Collaboration curves, creation spaces, serendipity, passion: topics near and dear to my heart explored in “The Power of Pull”. I’ll start with the concepts, but beyond the buzzwords are practical ideals and applications for business strategists, communication professionals, and even commercial artists.
John Hagel, John Seely Brown and Lang Davison recently released their book The Power of Pull: How Small Moves, Smartly Made, Can Set Big Things in Motion. It’s a topic they have been visiting and revisiting for years in previous books and blogs, refining and evolving a range of themes and trends that they combined into “The Big Shift”, a fundamental reordering of the way we live, learn, socialize, play and work.
The Power of Pull is a summation of their research and analysis, the latest step in their explorations of the edge. The key: “pull” is a concept that applies to every part of a business. It’s reshaping operations, communications, marketing, PR, customer service, finance, management; it impacts all silos in ways that upends business models and forces organizations to innovate or die.
Why? Pull is replacing push.
Hagel et. al. explain:
Push describes a method and means of organizing activities and actions. Push operates on a key assumption: that it is possible to forecast or anticipate demand. … Push works to ensure the right people and resources are deployed to the rights places at the right time to serve anticipated demand.
But in a world where communication and transportation infrastructures have reset the traditional equations defining “push”, the usual decision-making processes become less effective and break down. Oddly, this is the exact time where push works harder to re-establish control and reduce variances by modifying their equations, rather than realizing that their equations don’t work anymore.
Pull is about accessing, attracting and achieving:
- Access: Pull helps us find and access the people and resources we know we need.
- Attract: Pull helps us attract the people and resources we need, even if we weren’t aware they existed. Instead of search, we attract people, resources and value through serendipity. Serendipity, in my personal and professional opinion, is not just a buzzword or an unmanageable event but a key competence and skill to creating value in today’s economy. We simply can’t know everything or everyone out there at all times, so we have to find ways to bend the universe in our favor, right?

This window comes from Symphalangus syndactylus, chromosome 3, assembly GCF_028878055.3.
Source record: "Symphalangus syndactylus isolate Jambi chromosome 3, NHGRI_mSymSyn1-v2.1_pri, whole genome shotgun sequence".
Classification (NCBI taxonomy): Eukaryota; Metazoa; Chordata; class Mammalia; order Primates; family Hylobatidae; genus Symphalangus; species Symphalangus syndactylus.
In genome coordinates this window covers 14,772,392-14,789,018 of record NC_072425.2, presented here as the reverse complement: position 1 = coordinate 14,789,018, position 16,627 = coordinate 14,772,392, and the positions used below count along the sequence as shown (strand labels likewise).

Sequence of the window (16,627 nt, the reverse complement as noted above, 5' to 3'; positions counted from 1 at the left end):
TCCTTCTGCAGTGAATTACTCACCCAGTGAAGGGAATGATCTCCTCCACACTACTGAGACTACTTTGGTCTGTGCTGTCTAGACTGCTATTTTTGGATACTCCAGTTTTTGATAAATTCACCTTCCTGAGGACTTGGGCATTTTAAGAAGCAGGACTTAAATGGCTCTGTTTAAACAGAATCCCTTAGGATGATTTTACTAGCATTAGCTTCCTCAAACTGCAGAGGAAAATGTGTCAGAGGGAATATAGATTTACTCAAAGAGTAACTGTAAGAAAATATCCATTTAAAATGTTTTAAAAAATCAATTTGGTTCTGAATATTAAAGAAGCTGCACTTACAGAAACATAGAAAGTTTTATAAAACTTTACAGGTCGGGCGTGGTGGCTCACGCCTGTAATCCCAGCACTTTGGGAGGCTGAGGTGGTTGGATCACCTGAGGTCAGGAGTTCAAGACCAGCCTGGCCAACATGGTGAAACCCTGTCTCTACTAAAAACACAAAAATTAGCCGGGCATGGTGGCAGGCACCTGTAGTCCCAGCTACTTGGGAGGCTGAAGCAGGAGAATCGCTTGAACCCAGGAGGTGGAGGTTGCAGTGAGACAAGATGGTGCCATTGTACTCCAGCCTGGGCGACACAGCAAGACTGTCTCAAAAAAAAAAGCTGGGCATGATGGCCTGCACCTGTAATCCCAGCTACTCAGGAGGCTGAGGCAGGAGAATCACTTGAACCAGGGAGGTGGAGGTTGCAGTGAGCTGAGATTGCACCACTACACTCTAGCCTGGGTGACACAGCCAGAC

- Achieve: The point of accessing and attracting people and resources is to create the insights, spaces and connections required for us to more effectively achieve our potential. Pull is about creating value, not extracting value.
There are many ways to apply the concepts of pull to our personal and professional lives. Make your passion your profession. Harness your ecosystems. Engage in spikes of shared interests and passions across online and offline networks. Embrace the power of weak ties. Maximize your return on attention. Employ both search tools and serendipity tools. Employ shaping strategies.
All deep concepts that require examples to completely explain, topics to explore another day. But I’ll start by touching on what pull means to commercial artists.
Artists understand the power of pull in their art, but not their business.
I believe the concept of pull resonates with many commercial artists when they think about their creative process. Much of what an artist does is take ideas and inspirations from a variety of disciplines and areas and tap into their tacit knowledge to create something that reflects their passions. Artists understand pull, whether they know it or not.
But few artists have tapped into the power of pull in their business. While creating, promoting, distributing and selling art is a process largely shaped by pull, dominated by search and serendipity (i.e. “being found”), few really take advantage of the opportunity.
How can artists harness the power of pull? Create context. Be a hub. Connect. Be a story. Reframe your competitors as your customers. Create meaning. Share. And of course, create great work that is simply too good, valuable and meaningful not to scale into the market it’s meant to reach.
Thoughts to explore deeper another day. But thank you to John, JSB and Lang for writing a thoughtful, powerful book that will surely spark conversations and shape meaningful strategic decisions for years to come.
Related posts by others:
- John Hagel, John Seely Brown and Lang Davison, A Brief History of the Power of Pull
- Valeria Maltoni, The Power of Pull
- Alden M. Hayashi, Are You ‘Pushing’ in a ‘Pull’ World?
- Umair Haque, Why Ideals are the New Business Models
Disclosure: I received a copy of The Power of Pull from John Hagel. This post is based on the quality of the book, not how I obtained it.